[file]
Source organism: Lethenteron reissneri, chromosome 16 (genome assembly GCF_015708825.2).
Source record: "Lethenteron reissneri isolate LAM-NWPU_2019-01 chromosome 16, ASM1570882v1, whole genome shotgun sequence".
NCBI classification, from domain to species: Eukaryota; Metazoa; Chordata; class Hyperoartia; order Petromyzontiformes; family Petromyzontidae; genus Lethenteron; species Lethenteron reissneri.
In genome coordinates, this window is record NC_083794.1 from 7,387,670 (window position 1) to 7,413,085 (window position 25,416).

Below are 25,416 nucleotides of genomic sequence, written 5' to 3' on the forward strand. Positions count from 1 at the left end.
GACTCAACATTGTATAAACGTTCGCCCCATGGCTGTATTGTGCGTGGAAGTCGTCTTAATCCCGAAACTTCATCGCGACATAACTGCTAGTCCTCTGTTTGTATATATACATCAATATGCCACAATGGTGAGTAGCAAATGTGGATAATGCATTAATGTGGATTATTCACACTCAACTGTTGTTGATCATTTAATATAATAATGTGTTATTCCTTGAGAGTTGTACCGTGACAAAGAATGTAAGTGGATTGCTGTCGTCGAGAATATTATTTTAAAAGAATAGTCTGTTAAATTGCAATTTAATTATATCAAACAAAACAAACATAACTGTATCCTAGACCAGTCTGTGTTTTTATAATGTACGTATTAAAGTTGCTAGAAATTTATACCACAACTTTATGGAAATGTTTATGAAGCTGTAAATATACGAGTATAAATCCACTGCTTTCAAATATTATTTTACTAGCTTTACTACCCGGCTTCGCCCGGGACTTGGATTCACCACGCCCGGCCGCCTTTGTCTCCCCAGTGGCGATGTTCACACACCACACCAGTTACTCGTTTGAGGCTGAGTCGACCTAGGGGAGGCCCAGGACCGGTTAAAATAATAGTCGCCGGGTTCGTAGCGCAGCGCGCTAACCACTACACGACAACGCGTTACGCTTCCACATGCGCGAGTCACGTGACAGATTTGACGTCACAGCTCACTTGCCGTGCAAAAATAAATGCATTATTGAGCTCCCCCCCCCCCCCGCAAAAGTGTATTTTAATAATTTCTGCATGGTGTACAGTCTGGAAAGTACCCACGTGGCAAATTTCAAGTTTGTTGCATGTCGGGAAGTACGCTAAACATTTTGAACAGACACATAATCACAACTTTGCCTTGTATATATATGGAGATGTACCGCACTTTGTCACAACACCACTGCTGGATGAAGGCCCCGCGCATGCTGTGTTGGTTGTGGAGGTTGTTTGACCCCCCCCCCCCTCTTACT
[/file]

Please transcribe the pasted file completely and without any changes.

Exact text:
Source organism: Lethenteron reissneri, chromosome 16 (genome assembly GCF_015708825.2).
Source record: "Lethenteron reissneri isolate LAM-NWPU_2019-01 chromosome 16, ASM1570882v1, whole genome shotgun sequence".
NCBI classification, from domain to species: Eukaryota; Metazoa; Chordata; class Hyperoartia; order Petromyzontiformes; family Petromyzontidae; genus Lethenteron; species Lethenteron reissneri.
In genome coordinates, this window is record NC_083794.1 from 7,387,670 (window position 1) to 7,413,085 (window position 25,416).

Below are 25,416 nucleotides of genomic sequence, written 5' to 3' on the forward strand. Positions count from 1 at the left end.
GACTCAACATTGTATAAACGTTCGCCCCATGGCTGTATTGTGCGTGGAAGTCGTCTTAATCCCGAAACTTCATCGCGACATAACTGCTAGTCCTCTGTTTGTATATATACATCAATATGCCACAATGGTGAGTAGCAAATGTGGATAATGCATTAATGTGGATTATTCACACTCAACTGTTGTTGATCATTTAATATAATAATGTGTTATTCCTTGAGAGTTGTACCGTGACAAAGAATGTAAGTGGATTGCTGTCGTCGAGAATATTATTTTAAAAGAATAGTCTGTTAAATTGCAATTTAATTATATCAAACAAAACAAACATAACTGTATCCTAGACCAGTCTGTGTTTTTATAATGTACGTATTAAAGTTGCTAGAAATTTATACCACAACTTTATGGAAATGTTTATGAAGCTGTAAATATACGAGTATAAATCCACTGCTTTCAAATATTATTTTACTAGCTTTACTACCCGGCTTCGCCCGGGACTTGGATTCACCACGCCCGGCCGCCTTTGTCTCCCCAGTGGCGATGTTCACACACCACACCAGTTACTCGTTTGAGGCTGAGTCGACCTAGGGGAGGCCCAGGACCGGTTAAAATAATAGTCGCCGGGTTCGTAGCGCAGCGCGCTAACCACTACACGACAACGCGTTACGCTTCCACATGCGCGAGTCACGTGACAGATTTGACGTCACAGCTCACTTGCCGTGCAAAAATAAATGCATTATTGAGCTCCCCCCCCCCCCCGCAAAAGTGTATTTTAATAATTTCTGCATGGTGTACAGTCTGGAAAGTACCCACGTGGCAAATTTCAAGTTTGTTGCATGTCGGGAAGTACGCTAAACATTTTGAACAGACACATAATCACAACTTTGCCTTGTATATATATGGAGATGTACCGCACTTTGTCACAACACCACTGCTGGATGAAGGCCCCGCGCATGCTGTGTTGGTTGTGGAGGTTGTTTGACCCCCCCCCCCCTCTTACT